It was not really my idea. Here is how it came about. Not long after that, I was asked by a man if I would read the book and write a response to alert people to the error and deception in the book. I had no desire to read the book nor to write about it. So I bought the book and prayed and asked the Lord to help me read it with an objective mind and to be open to any correction I might need.

Here is my response. Moen uses the words misogyny and misogynists at least eight times in his book. Moen uses these terms, either separately or together, at least times throughout his book. A man is supposed to trust his wife in the same way that he trusts God. These cognates mean the same in both languages. However, many times cognates do not mean the same in both languages. Basing a conclusion on an Arabic cognate of a Hebrew word is very flimsy evidence at best. When Moen applies all these terms to the wife, this obviously reverses the traditional, conservative view.

I realize that when writing about a phrase and its meaning, some repetition is necessary. The only human in existence was a male.

The concept of a female helper would have been meaningless until after the female was built, so why use a meaningless term? In fact, the etymology of this word suggests someone who has superior military strength. But is this true? Not at all. The helpees — Joshua, David, Solomon, Hezekiah, Adonijah, Zerubbabel and Jeshua — were the stronger ones in charge of these situations. The ones helping them were their subordinate assistants, not their equals nor their superiors.

They would be coming as the weaker, subordinate assistants. Why were the Torah laws that regulate warfare given to men instead of to women?

This becomes evident when Moen tries to re-interpret the many verses that speak about male headship. Adam is going to rise up against you and take charge. I see it as a blessing for the woman, something that gives her a provider, a protector, a spiritual guide, etc. From now on, he will make the decisions… Instead of forgiving, Adam assumes control, suggesting that the woman is unfit for the job.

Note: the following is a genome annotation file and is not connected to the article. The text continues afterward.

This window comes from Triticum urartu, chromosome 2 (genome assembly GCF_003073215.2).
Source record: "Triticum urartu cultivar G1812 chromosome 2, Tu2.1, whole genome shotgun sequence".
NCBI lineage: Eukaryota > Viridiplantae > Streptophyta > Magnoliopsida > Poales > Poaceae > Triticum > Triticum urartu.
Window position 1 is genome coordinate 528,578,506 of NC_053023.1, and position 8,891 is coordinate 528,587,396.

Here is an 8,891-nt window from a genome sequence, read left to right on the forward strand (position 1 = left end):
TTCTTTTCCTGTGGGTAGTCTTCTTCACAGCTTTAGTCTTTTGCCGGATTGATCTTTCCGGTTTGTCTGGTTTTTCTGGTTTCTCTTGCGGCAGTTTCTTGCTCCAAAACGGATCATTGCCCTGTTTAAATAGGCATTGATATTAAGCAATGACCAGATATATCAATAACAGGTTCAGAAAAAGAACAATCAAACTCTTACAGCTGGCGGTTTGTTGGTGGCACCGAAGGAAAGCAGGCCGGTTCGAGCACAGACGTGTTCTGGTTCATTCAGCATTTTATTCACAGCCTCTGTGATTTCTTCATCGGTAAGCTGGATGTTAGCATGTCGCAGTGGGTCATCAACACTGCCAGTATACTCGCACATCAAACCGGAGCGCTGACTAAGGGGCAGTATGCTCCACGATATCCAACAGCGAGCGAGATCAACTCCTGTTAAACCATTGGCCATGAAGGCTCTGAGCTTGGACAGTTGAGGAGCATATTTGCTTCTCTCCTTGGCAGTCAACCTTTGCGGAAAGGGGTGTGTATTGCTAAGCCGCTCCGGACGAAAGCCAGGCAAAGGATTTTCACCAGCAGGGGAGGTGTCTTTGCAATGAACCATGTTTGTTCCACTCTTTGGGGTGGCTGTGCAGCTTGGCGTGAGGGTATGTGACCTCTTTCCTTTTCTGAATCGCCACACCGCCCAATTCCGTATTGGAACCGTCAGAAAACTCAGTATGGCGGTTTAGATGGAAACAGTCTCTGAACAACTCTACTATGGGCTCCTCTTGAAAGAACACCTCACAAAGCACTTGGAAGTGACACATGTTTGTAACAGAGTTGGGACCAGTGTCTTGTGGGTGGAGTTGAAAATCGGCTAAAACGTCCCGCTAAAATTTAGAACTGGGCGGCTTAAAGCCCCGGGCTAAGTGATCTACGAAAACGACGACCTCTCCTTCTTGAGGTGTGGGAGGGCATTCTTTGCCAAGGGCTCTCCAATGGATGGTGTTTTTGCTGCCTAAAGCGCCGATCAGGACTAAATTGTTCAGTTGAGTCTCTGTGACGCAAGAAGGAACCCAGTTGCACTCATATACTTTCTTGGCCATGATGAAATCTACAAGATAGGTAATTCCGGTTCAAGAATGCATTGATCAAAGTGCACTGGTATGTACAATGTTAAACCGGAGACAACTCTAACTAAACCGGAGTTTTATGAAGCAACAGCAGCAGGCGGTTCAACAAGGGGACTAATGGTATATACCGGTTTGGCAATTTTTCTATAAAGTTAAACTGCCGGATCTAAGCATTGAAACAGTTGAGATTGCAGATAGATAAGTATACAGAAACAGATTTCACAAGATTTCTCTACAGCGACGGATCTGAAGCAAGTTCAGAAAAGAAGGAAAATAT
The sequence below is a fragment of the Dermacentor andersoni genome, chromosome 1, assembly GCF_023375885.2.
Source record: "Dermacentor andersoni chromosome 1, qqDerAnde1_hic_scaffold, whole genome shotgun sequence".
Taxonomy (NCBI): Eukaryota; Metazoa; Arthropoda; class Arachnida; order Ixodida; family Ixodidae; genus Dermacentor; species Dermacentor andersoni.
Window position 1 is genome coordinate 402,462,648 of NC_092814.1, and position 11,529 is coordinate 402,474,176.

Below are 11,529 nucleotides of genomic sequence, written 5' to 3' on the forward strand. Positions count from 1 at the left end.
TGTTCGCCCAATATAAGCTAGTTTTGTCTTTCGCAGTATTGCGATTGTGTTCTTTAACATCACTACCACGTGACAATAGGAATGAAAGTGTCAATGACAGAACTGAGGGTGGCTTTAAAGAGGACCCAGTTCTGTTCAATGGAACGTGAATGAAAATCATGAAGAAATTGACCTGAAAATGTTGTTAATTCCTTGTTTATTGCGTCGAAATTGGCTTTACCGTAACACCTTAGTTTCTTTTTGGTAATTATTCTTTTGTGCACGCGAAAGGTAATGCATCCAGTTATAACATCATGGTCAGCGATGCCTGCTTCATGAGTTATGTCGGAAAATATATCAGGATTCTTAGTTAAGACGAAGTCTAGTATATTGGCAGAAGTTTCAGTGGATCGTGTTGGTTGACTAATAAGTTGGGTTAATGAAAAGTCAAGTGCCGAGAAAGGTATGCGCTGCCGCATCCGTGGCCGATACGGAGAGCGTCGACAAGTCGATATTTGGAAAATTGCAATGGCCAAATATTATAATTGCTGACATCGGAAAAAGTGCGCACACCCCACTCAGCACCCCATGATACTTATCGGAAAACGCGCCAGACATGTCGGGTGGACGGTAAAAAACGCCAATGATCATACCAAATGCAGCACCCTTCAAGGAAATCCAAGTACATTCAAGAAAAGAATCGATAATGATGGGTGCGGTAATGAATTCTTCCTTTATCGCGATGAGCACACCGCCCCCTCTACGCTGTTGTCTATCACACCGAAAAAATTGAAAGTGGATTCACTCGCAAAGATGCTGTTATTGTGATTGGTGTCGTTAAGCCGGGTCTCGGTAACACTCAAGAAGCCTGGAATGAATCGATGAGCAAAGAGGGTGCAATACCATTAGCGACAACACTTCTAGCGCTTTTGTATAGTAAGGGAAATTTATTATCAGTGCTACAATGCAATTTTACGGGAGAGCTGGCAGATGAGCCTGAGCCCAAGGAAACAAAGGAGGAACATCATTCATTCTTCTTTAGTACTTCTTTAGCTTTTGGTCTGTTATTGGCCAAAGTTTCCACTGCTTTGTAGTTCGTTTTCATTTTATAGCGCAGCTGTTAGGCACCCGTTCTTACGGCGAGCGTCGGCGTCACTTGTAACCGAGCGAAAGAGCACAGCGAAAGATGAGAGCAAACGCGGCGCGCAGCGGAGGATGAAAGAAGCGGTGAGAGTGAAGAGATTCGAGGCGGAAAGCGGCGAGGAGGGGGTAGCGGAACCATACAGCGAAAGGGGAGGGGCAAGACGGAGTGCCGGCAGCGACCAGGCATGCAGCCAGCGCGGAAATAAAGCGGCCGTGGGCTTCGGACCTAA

From this point forward, Adam takes the initiative. He no longer trusts his wife. Moen bases this outrageous claim on the fact that Adam also gave names to the animals. If naming someone demotes them to the status of an animal, as Moen claims, then parents who give their children names are demoting them to the status of an animal.

Moen goes even further. But even more importantly, it contradicts what the Bible plainly says. Before he attempts to explain these passages in the latter part of his book, he makes several comments about them in the earlier part of his book.

I will answer that question. It is the general introductory statement to the instruction Paul is about to write regarding submission and authority.

First, as an introduction, Paul says to submit yourselves one to another. In the midst of these instructions, Paul gives commandments to husbands about loving their wives, to fathers about not provoking their children to wrath, and to masters about the treatment of their servants.